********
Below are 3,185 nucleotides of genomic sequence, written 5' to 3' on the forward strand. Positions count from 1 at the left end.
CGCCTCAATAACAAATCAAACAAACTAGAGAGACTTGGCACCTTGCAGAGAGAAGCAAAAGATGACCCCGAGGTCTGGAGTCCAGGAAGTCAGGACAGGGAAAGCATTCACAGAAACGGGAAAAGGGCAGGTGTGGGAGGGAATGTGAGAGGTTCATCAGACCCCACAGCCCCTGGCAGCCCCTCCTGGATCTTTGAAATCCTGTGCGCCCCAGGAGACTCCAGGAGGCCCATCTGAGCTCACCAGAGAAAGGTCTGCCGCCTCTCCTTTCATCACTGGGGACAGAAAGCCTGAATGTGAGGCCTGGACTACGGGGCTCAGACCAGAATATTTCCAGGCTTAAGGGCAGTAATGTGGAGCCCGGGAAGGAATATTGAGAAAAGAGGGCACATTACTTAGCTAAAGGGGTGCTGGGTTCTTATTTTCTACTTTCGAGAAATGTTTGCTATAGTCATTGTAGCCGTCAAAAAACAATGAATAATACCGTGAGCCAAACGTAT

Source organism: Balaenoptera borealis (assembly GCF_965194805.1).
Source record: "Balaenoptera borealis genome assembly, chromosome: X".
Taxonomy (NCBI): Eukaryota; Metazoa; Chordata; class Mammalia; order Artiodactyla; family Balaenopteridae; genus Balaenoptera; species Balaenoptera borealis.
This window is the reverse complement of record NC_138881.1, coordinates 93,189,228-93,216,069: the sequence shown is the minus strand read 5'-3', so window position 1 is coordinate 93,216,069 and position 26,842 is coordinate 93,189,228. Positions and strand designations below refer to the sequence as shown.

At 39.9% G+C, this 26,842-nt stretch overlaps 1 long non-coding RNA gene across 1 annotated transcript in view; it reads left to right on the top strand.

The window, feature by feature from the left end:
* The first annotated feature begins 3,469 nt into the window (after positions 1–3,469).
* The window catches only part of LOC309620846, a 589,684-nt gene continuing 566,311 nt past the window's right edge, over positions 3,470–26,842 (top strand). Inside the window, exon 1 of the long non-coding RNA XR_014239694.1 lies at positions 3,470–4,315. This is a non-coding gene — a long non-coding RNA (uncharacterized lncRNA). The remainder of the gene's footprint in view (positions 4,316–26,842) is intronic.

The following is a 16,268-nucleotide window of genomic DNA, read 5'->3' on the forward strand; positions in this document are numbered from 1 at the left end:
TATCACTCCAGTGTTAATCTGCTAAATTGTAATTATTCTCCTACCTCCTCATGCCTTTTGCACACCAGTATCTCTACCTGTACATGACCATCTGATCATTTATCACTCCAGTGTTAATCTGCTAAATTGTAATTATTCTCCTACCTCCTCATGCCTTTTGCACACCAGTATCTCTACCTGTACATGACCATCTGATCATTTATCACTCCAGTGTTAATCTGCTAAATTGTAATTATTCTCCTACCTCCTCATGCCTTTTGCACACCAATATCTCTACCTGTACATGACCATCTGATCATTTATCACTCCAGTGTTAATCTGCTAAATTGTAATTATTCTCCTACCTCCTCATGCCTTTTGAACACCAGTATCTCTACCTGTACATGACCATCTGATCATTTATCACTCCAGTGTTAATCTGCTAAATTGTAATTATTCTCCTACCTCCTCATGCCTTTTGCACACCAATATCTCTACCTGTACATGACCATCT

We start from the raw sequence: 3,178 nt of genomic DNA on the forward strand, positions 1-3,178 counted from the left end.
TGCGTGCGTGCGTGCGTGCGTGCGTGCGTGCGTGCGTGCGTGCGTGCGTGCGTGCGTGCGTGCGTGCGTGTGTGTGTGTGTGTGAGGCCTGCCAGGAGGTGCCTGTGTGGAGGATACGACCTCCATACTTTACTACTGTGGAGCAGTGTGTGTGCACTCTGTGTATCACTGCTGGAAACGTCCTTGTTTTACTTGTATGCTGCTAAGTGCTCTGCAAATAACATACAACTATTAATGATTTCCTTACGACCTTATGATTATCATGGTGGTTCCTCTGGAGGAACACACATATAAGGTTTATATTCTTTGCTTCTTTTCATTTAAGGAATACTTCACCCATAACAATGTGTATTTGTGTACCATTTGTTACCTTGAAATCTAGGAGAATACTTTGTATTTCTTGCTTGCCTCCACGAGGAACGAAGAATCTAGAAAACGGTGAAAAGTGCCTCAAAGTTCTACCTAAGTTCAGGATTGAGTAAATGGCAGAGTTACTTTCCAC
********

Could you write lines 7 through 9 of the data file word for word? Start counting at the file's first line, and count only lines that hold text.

At 39.9% G+C, this 26,842-nt stretch overlaps 1 long non-coding RNA gene across 1 annotated transcript in view; it reads left to right on the top strand.

The window, feature by feature from the left end:
* The first annotated feature begins 3,469 nt into the window (after positions 1–3,469).